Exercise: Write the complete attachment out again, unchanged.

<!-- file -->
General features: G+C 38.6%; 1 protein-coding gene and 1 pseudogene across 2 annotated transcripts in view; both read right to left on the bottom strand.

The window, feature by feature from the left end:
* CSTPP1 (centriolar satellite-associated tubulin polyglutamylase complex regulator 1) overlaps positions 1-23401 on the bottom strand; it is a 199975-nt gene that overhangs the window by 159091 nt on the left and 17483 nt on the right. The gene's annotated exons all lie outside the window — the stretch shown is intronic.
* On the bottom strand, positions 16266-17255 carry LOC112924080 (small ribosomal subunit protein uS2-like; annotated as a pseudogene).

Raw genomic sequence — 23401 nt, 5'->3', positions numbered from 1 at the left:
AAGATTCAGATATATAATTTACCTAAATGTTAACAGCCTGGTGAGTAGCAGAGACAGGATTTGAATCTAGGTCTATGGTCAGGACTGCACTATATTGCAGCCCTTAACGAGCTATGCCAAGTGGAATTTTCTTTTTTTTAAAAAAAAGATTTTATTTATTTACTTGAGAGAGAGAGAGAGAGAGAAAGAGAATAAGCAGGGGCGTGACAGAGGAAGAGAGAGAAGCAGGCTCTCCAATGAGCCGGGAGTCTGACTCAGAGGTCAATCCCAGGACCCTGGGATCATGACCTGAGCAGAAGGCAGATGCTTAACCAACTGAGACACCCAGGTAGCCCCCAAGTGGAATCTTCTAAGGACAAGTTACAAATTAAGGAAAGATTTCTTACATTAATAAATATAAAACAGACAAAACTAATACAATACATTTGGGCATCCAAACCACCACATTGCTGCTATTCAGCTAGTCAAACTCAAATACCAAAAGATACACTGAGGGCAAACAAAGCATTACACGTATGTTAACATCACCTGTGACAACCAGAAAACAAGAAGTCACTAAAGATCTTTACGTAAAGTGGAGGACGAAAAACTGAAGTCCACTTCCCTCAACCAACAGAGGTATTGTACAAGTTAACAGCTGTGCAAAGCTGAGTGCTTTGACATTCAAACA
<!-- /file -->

General features: G+C 38.6%; 1 protein-coding gene and 1 pseudogene across 2 annotated transcripts in view; both read right to left on the bottom strand.

The window, feature by feature from the left end:
* CSTPP1 (centriolar satellite-associated tubulin polyglutamylase complex regulator 1) overlaps positions 1-23401 on the bottom strand; it is a 199975-nt gene that overhangs the window by 159091 nt on the left and 17483 nt on the right. The gene's annotated exons all lie outside the window — the stretch shown is intronic.
* On the bottom strand, positions 16266-17255 carry LOC112924080 (small ribosomal subunit protein uS2-like; annotated as a pseudogene).

Raw genomic sequence — 23401 nt, 5'->3', positions numbered from 1 at the left:
AAGATTCAGATATATAATTTACCTAAATGTTAACAGCCTGGTGAGTAGCAGAGACAGGATTTGAATCTAGGTCTATGGTCAGGACTGCACTATATTGCAGCCCTTAACGAGCTATGCCAAGTGGAATTTTCTTTTTTTTAAAAAAAAGATTTTATTTATTTACTTGAGAGAGAGAGAGAGAGAGAAAGAGAATAAGCAGGGGCGTGACAGAGGAAGAGAGAGAAGCAGGCTCTCCAATGAGCCGGGAGTCTGACTCAGAGGTCAATCCCAGGACCCTGGGATCATGACCTGAGCAGAAGGCAGATGCTTAACCAACTGAGACACCCAGGTAGCCCCCAAGTGGAATCTTCTAAGGACAAGTTACAAATTAAGGAAAGATTTCTTACATTAATAAATATAAAACAGACAAAACTAATACAATACATTTGGGCATCCAAACCACCACATTGCTGCTATTCAGCTAGTCAAACTCAAATACCAAAAGATACACTGAGGGCAAACAAAGCATTACACGTATGTTAACATCACCTGTGACAACCAGAAAACAAGAAGTCACTAAAGATCTTTACGTAAAGTGGAGGACGAAAAACTGAAGTCCACTTCCCTCAACCAACAGAGGTATTGTACAAGTTAACAGCTGTGCAAAGCTGAGTGCTTTGACATTCAAACA